Those who promote or facilitate the “sharing” of copyrighted content like to perpetuate an image of themselves as freedom-fighting renegades out “to stick it to the man” — the adage itself pirated from the sixties — “the man” representing those big bad corporations that make a profit off the backs of us artists and consumers alike. It’s an easy sell when you’re selling free, with the masses happy to swallow bullshit disguised as honey and overlook the obvious hypocrisy of the typical pirate site: corporate advertising.
Go to any torrent site and what is the one common denominator among them, besides stolen goods? Banners and Google ads. Far from sticking it to the suits, these “freedom fighters” are helping the likes of Google — worth at last count $192 billion — get even richer while taking a portion of the allegedly poisonous corporate pie for themselves. To see what I mean, do a search for free downloads of a popular author like Suzanne Collins (The Hunger Games) then check the sites — like piratebay or filestube — that come up (the image above is from piratebay.org). And while the connection between piracy and ads for porn are obvious (the majority of torrent sites users are male teenagers and college students) you might be wondering why a legitimate business would advertise on a pirate site. The answer is that they’re not necessarily aware of it: their media buyers use agencies who in turn are less than scrupulous in their selections: a Daily Mail article claims that 593 of the top 600 UK and U.S. media-buying firms have purchased space on an illegal site.
(The degree of this hypocrisy is perhaps best exemplified by The Pirate Bay, which, while boasting that its location in Sweden puts it out of reach of U.S. copyright legislation, is actually formally registered in the Seychelles, an offshore tax haven that affords its corporations the luxury of full director privacy — meaning the directors need not be listed on any public document — no residency requirements, no annual reporting requirements, and no need even to keep accounts.)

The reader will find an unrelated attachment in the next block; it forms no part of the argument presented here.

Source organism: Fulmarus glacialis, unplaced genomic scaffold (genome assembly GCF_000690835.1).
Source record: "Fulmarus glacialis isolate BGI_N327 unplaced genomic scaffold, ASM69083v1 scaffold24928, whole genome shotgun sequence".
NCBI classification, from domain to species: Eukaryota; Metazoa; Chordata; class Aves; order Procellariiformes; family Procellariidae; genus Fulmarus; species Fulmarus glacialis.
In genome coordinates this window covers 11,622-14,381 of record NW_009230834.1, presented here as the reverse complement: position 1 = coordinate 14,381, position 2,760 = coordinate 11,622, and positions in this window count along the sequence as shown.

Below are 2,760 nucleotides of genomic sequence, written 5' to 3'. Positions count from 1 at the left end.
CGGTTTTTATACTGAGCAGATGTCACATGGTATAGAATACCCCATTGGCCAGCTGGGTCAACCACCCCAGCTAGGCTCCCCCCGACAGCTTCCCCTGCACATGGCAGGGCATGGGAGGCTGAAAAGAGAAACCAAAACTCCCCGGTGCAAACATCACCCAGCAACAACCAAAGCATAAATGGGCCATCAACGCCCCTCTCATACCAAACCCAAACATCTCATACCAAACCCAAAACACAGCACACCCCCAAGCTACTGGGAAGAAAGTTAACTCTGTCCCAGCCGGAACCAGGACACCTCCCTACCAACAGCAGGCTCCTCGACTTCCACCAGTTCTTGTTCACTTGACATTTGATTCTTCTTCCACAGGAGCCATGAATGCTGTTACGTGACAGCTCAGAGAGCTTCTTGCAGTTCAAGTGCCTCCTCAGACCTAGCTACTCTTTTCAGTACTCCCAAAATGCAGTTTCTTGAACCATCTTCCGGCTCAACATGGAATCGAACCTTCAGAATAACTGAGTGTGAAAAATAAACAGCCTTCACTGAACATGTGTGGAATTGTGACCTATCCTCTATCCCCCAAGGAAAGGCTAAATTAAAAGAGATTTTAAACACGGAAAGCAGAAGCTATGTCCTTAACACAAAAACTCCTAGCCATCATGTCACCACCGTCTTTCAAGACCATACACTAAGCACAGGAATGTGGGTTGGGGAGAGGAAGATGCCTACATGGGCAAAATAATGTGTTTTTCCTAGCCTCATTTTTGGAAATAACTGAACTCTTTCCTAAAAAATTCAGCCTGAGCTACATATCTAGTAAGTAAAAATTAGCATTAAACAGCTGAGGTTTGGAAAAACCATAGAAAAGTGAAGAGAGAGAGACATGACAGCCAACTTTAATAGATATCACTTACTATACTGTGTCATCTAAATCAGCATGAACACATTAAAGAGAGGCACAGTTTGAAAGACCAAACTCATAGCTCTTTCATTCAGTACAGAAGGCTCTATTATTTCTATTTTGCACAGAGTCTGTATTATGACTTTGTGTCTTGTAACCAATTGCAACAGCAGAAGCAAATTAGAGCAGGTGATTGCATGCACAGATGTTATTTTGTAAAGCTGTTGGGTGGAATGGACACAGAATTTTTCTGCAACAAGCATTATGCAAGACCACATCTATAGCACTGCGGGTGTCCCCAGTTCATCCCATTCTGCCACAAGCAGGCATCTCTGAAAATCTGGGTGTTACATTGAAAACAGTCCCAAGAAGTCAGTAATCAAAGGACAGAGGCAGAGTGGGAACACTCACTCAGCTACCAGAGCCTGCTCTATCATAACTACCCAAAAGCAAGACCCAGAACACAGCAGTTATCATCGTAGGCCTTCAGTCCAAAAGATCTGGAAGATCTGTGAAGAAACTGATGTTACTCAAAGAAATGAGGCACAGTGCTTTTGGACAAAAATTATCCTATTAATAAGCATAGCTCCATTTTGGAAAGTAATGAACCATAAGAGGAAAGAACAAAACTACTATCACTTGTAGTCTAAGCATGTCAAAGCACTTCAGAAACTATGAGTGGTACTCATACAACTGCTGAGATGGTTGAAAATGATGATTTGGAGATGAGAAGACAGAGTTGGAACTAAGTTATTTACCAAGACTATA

What those who promote piracy are really promoting is a way to make money off YOUR back by stealing the content that YOU should be rightfully earning a living from and using it to earn themselves some serious coin. At least when the publishers kept the bulk of a book’s royalties for themselves we authors got something in return for it — publication, marketing, distribution, maybe even an advance — but what are the pirates giving us? Nothing except the unsubstantiated claim that the theft and “sharing” of our books encourages legitimate sales.
There is this deeply entrenched myth that the original master pirate site, Napster, was created by similarly anti-corporate, free-thinking guys who “just wanted to see if the program worked” and who never had any corporate ambitions. Type in “how did Napster make its money” into Google and up will pop various blogs perpetuating this myth. The truth, however, is far different. A Bloomberg Business article, written in August 2000 when Napster was facing its legal challenges in the U.S., reveals that the company was incorporated in May 1999, before its teenage designer, Shawn Fanning, had even finished the beta version. When the beta was released and proved a hit, the company immediately began raising investor funds, reaching $350,000 within a few months. In October 1999 it raised a further $2 million, and in May 2000 it raised another $15 million in venture capital. Another source reveals that soon thereafter Napster was running ads on its site, message boards, artist promotion pages, and its Featured Music Update newsletter. However, when asked how it earns its money, Napster replied, “Napster, Inc. has not chosen to make its business model public at this time. Napster, Inc. is a privately-held company.”
What is also revealed in the Bloomberg article is that Napster initially tried to broker a deal with the music companies that would have seen a share of Napster’s revenues paid to the musicians whose songs were being pirated. Greed and hubris got in the way, though, and a deal was never inked. Instead, the music giants took Napster down. It filed for bankruptcy, reincarnated itself as a pay-per-use site (Napster 2.0), was bought in 2008 by Best Buy for $121 million, and just merged with Rhapsody on December 1, 2011.
So the next time some pirate site promoter is ridiculously making comparisons to Wikileaks, follow the money.